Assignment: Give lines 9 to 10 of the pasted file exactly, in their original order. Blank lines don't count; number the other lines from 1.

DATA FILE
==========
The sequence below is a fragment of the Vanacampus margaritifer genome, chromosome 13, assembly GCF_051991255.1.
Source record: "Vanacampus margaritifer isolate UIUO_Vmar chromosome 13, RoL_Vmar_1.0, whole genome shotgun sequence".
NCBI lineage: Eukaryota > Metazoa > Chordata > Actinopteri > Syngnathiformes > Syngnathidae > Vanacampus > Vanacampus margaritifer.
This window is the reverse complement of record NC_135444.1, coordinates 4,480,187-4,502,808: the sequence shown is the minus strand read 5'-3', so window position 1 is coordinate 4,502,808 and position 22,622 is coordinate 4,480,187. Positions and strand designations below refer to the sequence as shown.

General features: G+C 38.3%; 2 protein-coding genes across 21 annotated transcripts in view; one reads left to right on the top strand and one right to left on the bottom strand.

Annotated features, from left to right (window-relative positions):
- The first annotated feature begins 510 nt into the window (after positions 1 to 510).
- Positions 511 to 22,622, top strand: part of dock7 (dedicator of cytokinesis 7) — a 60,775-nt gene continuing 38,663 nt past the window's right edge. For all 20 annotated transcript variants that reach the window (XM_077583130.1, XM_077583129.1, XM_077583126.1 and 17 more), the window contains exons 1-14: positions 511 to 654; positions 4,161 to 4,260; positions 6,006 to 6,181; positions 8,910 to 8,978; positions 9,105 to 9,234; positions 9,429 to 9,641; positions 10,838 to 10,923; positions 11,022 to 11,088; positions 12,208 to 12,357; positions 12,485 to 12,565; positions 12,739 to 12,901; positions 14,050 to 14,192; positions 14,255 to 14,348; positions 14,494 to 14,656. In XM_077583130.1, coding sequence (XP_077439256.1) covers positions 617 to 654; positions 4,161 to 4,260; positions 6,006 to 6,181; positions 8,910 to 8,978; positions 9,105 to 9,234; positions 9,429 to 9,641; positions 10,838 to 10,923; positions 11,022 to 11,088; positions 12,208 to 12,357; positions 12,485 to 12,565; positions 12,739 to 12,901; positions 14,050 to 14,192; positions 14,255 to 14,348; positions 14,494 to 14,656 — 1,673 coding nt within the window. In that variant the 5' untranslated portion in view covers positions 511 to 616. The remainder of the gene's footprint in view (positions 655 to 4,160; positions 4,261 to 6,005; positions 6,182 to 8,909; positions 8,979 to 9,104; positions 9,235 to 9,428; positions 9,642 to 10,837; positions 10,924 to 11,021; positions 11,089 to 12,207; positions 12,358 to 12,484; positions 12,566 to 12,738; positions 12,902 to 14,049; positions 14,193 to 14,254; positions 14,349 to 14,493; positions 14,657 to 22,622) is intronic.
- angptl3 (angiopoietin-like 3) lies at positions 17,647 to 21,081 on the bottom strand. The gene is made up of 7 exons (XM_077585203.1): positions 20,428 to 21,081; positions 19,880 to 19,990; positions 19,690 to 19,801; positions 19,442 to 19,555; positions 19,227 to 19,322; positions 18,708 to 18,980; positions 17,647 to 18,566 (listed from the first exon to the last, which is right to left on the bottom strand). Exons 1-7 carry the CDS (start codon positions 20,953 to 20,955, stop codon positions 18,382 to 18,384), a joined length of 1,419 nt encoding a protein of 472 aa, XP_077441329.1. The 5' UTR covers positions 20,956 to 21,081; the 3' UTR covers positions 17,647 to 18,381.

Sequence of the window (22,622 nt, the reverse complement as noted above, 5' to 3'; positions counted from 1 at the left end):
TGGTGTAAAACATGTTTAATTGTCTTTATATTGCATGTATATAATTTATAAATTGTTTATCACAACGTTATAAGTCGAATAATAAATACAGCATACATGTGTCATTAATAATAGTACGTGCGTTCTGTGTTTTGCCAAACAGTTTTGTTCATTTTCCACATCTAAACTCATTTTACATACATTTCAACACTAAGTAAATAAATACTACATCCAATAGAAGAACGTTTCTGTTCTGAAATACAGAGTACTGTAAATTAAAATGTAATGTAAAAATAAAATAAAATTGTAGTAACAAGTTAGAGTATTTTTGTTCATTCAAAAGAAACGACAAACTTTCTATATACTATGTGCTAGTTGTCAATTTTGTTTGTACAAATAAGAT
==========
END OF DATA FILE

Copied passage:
- angptl3 (angiopoietin-like 3) lies at positions 17,647 to 21,081 on the bottom strand. The gene is made up of 7 exons (XM_077585203.1): positions 20,428 to 21,081; positions 19,880 to 19,990; positions 19,690 to 19,801; positions 19,442 to 19,555; positions 19,227 to 19,322; positions 18,708 to 18,980; positions 17,647 to 18,566 (listed from the first exon to the last, which is right to left on the bottom strand). Exons 1-7 carry the CDS (start codon positions 20,953 to 20,955, stop codon positions 18,382 to 18,384), a joined length of 1,419 nt encoding a protein of 472 aa, XP_077441329.1. The 5' UTR covers positions 20,956 to 21,081; the 3' UTR covers positions 17,647 to 18,381.

Sequence of the window (22,622 nt, the reverse complement as noted above, 5' to 3'; positions counted from 1 at the left end):